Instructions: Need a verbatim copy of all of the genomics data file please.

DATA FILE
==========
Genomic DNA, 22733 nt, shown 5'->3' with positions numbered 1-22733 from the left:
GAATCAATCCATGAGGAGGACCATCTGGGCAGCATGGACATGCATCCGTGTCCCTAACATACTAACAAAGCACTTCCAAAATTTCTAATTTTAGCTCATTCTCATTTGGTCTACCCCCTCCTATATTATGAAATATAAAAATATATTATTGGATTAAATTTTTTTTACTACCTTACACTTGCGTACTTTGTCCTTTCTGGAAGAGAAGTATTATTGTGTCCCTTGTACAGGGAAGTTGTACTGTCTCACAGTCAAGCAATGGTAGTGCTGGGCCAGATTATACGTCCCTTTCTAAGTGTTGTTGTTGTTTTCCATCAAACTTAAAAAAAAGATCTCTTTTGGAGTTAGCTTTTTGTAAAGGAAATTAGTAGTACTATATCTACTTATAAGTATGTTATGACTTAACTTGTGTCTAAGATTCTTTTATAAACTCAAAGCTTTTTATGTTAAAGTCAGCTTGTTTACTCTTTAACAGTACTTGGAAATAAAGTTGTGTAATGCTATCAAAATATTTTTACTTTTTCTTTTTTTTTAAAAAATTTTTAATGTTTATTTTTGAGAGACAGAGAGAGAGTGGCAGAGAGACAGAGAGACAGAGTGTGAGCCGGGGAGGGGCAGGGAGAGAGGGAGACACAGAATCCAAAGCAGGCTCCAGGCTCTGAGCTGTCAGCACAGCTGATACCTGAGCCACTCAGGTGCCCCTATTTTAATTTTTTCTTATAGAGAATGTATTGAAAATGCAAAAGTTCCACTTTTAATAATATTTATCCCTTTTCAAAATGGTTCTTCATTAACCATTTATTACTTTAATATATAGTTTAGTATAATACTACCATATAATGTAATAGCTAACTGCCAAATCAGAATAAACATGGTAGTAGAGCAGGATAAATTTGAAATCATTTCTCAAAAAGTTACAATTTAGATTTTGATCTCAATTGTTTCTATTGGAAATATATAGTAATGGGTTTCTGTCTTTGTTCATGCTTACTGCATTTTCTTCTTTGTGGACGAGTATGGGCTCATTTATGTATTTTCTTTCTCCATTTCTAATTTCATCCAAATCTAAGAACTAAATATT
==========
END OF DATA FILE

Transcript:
Genomic DNA, 22733 nt, shown 5'->3' with positions numbered 1-22733 from the left:
GAATCAATCCATGAGGAGGACCATCTGGGCAGCATGGACATGCATCCGTGTCCCTAACATACTAACAAAGCACTTCCAAAATTTCTAATTTTAGCTCATTCTCATTTGGTCTACCCCCTCCTATATTATGAAATATAAAAATATATTATTGGATTAAATTTTTTTTACTACCTTACACTTGCGTACTTTGTCCTTTCTGGAAGAGAAGTATTATTGTGTCCCTTGTACAGGGAAGTTGTACTGTCTCACAGTCAAGCAATGGTAGTGCTGGGCCAGATTATACGTCCCTTTCTAAGTGTTGTTGTTGTTTTCCATCAAACTTAAAAAAAAGATCTCTTTTGGAGTTAGCTTTTTGTAAAGGAAATTAGTAGTACTATATCTACTTATAAGTATGTTATGACTTAACTTGTGTCTAAGATTCTTTTATAAACTCAAAGCTTTTTATGTTAAAGTCAGCTTGTTTACTCTTTAACAGTACTTGGAAATAAAGTTGTGTAATGCTATCAAAATATTTTTACTTTTTCTTTTTTTTTAAAAAATTTTTAATGTTTATTTTTGAGAGACAGAGAGAGAGTGGCAGAGAGACAGAGAGACAGAGTGTGAGCCGGGGAGGGGCAGGGAGAGAGGGAGACACAGAATCCAAAGCAGGCTCCAGGCTCTGAGCTGTCAGCACAGCTGATACCTGAGCCACTCAGGTGCCCCTATTTTAATTTTTTCTTATAGAGAATGTATTGAAAATGCAAAAGTTCCACTTTTAATAATATTTATCCCTTTTCAAAATGGTTCTTCATTAACCATTTATTACTTTAATATATAGTTTAGTATAATACTACCATATAATGTAATAGCTAACTGCCAAATCAGAATAAACATGGTAGTAGAGCAGGATAAATTTGAAATCATTTCTCAAAAAGTTACAATTTAGATTTTGATCTCAATTGTTTCTATTGGAAATATATAGTAATGGGTTTCTGTCTTTGTTCATGCTTACTGCATTTTCTTCTTTGTGGACGAGTATGGGCTCATTTATGTATTTTCTTTCTCCATTTCTAATTTCATCCAAATCTAAGAACTAAATATT